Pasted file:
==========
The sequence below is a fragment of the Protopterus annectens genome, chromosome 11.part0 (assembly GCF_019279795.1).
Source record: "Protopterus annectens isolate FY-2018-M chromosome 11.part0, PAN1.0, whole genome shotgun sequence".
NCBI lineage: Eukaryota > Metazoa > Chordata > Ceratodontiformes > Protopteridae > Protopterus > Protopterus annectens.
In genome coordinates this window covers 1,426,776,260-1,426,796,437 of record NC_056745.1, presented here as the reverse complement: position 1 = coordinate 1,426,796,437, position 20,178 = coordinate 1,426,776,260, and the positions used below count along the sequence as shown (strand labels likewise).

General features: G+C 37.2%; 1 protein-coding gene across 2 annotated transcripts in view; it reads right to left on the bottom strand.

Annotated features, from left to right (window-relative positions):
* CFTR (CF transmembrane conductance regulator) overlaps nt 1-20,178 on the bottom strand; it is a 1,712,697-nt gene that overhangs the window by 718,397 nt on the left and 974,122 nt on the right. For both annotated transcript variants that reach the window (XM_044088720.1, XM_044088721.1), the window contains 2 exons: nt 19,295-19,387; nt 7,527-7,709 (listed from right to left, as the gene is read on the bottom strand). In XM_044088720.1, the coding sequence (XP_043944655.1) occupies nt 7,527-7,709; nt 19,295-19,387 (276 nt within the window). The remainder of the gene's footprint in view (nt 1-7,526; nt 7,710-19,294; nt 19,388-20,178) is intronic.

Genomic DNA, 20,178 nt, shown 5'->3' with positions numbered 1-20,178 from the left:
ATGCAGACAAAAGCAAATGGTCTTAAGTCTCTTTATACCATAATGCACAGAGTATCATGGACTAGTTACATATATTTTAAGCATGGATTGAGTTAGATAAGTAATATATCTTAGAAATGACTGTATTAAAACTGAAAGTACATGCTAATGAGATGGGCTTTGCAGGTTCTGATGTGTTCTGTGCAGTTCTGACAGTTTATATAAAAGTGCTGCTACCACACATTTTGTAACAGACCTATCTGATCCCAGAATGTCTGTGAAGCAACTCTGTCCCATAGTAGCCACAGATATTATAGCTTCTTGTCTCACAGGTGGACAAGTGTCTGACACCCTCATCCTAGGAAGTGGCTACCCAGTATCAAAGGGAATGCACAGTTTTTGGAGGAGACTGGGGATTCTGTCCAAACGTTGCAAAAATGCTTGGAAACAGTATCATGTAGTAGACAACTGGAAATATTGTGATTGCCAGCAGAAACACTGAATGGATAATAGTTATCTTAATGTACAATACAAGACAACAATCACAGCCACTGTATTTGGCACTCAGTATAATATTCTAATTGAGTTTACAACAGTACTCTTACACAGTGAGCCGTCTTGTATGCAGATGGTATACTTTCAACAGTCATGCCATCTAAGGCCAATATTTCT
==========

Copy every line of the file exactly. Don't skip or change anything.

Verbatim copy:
The sequence below is a fragment of the Protopterus annectens genome, chromosome 11.part0 (assembly GCF_019279795.1).
Source record: "Protopterus annectens isolate FY-2018-M chromosome 11.part0, PAN1.0, whole genome shotgun sequence".
NCBI lineage: Eukaryota > Metazoa > Chordata > Ceratodontiformes > Protopteridae > Protopterus > Protopterus annectens.
In genome coordinates this window covers 1,426,776,260-1,426,796,437 of record NC_056745.1, presented here as the reverse complement: position 1 = coordinate 1,426,796,437, position 20,178 = coordinate 1,426,776,260, and the positions used below count along the sequence as shown (strand labels likewise).

General features: G+C 37.2%; 1 protein-coding gene across 2 annotated transcripts in view; it reads right to left on the bottom strand.

Annotated features, from left to right (window-relative positions):
* CFTR (CF transmembrane conductance regulator) overlaps nt 1-20,178 on the bottom strand; it is a 1,712,697-nt gene that overhangs the window by 718,397 nt on the left and 974,122 nt on the right. For both annotated transcript variants that reach the window (XM_044088720.1, XM_044088721.1), the window contains 2 exons: nt 19,295-19,387; nt 7,527-7,709 (listed from right to left, as the gene is read on the bottom strand). In XM_044088720.1, the coding sequence (XP_043944655.1) occupies nt 7,527-7,709; nt 19,295-19,387 (276 nt within the window). The remainder of the gene's footprint in view (nt 1-7,526; nt 7,710-19,294; nt 19,388-20,178) is intronic.

Genomic DNA, 20,178 nt, shown 5'->3' with positions numbered 1-20,178 from the left:
ATGCAGACAAAAGCAAATGGTCTTAAGTCTCTTTATACCATAATGCACAGAGTATCATGGACTAGTTACATATATTTTAAGCATGGATTGAGTTAGATAAGTAATATATCTTAGAAATGACTGTATTAAAACTGAAAGTACATGCTAATGAGATGGGCTTTGCAGGTTCTGATGTGTTCTGTGCAGTTCTGACAGTTTATATAAAAGTGCTGCTACCACACATTTTGTAACAGACCTATCTGATCCCAGAATGTCTGTGAAGCAACTCTGTCCCATAGTAGCCACAGATATTATAGCTTCTTGTCTCACAGGTGGACAAGTGTCTGACACCCTCATCCTAGGAAGTGGCTACCCAGTATCAAAGGGAATGCACAGTTTTTGGAGGAGACTGGGGATTCTGTCCAAACGTTGCAAAAATGCTTGGAAACAGTATCATGTAGTAGACAACTGGAAATATTGTGATTGCCAGCAGAAACACTGAATGGATAATAGTTATCTTAATGTACAATACAAGACAACAATCACAGCCACTGTATTTGGCACTCAGTATAATATTCTAATTGAGTTTACAACAGTACTCTTACACAGTGAGCCGTCTTGTATGCAGATGGTATACTTTCAACAGTCATGCCATCTAAGGCCAATATTTCT